Lilienthal, David E.
January 1969
Foreign Affairs;Jan1969, Vol. 47 Issue 2, p321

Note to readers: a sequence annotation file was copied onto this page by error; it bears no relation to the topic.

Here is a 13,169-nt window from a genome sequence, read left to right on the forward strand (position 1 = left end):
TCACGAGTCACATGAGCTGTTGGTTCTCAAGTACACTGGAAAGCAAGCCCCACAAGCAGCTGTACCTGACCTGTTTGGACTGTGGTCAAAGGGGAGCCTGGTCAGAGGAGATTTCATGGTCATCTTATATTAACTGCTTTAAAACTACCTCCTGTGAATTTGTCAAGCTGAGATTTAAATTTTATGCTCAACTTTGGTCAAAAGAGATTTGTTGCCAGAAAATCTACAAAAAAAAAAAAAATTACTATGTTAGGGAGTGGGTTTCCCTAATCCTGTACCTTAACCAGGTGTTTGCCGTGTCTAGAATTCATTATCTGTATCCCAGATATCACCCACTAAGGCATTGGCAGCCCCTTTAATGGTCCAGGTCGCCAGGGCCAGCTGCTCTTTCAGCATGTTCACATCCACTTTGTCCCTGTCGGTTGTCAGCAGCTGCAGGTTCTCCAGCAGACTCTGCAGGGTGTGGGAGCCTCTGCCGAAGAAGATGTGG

This article deals with the process of postwar planning in Vietnam in 1968. The task of postwar planning, of creating a design and a strategy for the transition from a wartime to a peacetime footing, and of making an objective assessment of the prospects of the economy of South Vietnam in the years ahead has been assigned to a Joint Development Group, an organization composed of a private U.S. company. This is not a detached planning exercise dealing only in the abstract with an uncertain future period; much of it is linked to development that is starting now. Experience indicates that economic development programs and action for South Vietnam are both feasible and necessary even during the war. While excellent non-bureaucratic working arrangements have provided ready access to the president and other top officials of the government of South Vietnam, many programs, such as refugee resettlement in the Central Highlands or the relocation of rural and town dwellers in the Delta in preparation for flood control and irrigation works, require the active support of local leaders and of private groups. The basic philosophy, and a central objective even more important than the process of planning, is to stimulate the Vietnamese to devise and carry out plans themselves.


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